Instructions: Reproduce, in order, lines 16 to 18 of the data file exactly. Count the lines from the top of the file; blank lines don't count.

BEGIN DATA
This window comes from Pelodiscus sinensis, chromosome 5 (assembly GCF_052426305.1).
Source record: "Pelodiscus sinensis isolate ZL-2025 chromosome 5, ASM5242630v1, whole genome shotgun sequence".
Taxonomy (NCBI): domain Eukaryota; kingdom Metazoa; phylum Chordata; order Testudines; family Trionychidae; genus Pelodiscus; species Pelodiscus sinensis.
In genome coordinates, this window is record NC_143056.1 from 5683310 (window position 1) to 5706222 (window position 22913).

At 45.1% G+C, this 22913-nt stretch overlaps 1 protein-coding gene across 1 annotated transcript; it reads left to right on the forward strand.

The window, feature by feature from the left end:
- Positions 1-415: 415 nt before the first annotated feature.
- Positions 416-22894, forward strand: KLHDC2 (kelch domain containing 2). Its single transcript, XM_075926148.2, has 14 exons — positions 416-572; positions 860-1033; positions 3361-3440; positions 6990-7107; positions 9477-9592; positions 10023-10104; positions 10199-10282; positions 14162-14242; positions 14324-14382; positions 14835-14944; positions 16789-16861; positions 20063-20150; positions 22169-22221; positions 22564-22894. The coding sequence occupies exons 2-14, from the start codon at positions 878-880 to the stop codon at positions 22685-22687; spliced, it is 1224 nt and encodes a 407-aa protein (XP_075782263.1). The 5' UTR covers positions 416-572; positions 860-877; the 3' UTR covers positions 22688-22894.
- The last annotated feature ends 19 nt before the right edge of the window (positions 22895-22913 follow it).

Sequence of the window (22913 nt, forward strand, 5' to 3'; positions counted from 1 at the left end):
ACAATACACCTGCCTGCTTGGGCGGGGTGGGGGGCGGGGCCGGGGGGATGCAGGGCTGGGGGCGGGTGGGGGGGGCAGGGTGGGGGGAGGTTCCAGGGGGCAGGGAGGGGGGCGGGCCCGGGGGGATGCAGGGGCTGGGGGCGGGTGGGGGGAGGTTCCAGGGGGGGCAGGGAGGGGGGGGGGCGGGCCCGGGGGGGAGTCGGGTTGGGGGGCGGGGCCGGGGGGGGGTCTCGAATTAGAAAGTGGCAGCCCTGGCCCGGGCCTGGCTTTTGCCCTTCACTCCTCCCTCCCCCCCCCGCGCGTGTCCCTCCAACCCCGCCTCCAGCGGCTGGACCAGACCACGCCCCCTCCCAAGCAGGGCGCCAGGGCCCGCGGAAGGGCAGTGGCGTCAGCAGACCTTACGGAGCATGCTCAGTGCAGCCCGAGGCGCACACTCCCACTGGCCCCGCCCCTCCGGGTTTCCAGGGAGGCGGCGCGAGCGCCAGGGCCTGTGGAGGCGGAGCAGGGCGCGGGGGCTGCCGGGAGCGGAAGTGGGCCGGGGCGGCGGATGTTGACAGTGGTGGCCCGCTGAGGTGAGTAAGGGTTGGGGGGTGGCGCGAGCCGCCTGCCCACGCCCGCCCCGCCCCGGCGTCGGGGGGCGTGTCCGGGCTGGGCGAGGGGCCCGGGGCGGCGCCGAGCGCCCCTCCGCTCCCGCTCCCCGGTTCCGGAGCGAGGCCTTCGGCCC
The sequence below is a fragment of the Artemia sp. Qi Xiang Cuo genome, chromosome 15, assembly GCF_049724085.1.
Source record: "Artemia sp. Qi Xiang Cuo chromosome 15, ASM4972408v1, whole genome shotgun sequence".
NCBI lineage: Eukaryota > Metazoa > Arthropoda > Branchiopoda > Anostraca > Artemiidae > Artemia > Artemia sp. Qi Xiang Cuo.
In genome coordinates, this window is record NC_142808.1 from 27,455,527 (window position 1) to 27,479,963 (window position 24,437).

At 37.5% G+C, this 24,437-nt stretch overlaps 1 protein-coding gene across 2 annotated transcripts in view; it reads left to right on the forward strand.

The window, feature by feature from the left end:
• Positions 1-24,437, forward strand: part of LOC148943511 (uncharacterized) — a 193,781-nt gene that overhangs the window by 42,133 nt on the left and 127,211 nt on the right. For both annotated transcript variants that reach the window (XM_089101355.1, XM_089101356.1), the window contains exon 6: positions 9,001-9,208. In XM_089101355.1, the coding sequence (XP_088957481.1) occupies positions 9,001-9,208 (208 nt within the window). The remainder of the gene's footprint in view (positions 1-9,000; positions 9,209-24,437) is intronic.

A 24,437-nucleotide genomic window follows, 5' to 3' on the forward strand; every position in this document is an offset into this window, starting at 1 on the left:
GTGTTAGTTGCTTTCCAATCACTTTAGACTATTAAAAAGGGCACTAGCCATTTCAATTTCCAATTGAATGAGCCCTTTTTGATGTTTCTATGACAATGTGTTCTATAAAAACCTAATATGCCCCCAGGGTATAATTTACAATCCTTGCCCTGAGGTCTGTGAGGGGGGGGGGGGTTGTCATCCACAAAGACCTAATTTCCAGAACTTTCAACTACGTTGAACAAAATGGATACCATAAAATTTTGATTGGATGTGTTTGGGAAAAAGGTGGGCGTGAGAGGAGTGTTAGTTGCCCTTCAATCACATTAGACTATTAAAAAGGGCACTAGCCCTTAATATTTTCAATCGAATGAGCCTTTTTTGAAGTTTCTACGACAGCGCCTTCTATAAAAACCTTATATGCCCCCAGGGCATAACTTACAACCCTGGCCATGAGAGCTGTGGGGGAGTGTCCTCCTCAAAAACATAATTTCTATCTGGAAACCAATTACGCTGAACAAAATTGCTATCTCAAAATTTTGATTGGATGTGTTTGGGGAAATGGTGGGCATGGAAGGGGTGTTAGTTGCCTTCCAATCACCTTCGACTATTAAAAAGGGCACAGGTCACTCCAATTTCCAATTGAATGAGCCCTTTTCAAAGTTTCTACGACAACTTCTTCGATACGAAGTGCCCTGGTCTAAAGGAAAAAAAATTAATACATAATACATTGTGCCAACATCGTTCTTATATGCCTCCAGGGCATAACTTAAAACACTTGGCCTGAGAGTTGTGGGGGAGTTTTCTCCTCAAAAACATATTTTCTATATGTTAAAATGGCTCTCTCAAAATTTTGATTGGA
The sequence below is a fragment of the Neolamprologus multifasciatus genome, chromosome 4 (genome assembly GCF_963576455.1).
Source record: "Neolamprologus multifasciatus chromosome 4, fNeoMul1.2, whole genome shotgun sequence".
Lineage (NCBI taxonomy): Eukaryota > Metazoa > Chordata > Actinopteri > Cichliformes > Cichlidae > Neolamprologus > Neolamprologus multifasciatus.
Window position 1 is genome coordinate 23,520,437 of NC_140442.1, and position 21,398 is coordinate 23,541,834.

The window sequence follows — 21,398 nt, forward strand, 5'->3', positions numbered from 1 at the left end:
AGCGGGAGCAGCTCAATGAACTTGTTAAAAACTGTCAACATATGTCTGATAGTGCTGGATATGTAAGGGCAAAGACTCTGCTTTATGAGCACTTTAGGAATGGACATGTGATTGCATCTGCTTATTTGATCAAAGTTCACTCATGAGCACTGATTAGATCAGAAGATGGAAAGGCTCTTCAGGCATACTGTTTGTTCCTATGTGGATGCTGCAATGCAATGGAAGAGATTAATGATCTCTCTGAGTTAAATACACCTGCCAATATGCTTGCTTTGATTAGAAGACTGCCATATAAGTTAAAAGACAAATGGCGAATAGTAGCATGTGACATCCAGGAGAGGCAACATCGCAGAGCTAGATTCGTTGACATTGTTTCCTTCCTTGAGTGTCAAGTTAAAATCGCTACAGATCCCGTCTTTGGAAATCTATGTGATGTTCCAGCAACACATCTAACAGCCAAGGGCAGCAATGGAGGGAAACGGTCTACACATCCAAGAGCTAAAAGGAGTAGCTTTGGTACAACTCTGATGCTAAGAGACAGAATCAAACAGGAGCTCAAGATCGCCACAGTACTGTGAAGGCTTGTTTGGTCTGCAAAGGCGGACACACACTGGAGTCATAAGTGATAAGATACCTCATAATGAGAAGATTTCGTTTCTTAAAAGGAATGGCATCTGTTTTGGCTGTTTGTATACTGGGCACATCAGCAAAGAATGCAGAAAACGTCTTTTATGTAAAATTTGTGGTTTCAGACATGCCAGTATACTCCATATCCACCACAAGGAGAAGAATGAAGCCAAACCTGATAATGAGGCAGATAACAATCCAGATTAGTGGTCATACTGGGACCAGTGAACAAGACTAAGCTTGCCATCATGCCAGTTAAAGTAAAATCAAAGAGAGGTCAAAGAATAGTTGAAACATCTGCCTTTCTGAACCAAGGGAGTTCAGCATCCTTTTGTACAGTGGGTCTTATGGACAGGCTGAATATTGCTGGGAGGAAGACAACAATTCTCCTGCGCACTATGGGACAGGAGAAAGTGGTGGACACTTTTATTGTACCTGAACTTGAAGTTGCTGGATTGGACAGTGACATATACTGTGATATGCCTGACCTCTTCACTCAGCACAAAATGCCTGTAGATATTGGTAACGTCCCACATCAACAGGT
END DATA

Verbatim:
At 37.5% G+C, this 24,437-nt stretch overlaps 1 protein-coding gene across 2 annotated transcripts in view; it reads left to right on the forward strand.

The window, feature by feature from the left end:
• Positions 1-24,437, forward strand: part of LOC148943511 (uncharacterized) — a 193,781-nt gene that overhangs the window by 42,133 nt on the left and 127,211 nt on the right. For both annotated transcript variants that reach the window (XM_089101355.1, XM_089101356.1), the window contains exon 6: positions 9,001-9,208. In XM_089101355.1, the coding sequence (XP_088957481.1) occupies positions 9,001-9,208 (208 nt within the window). The remainder of the gene's footprint in view (positions 1-9,000; positions 9,209-24,437) is intronic.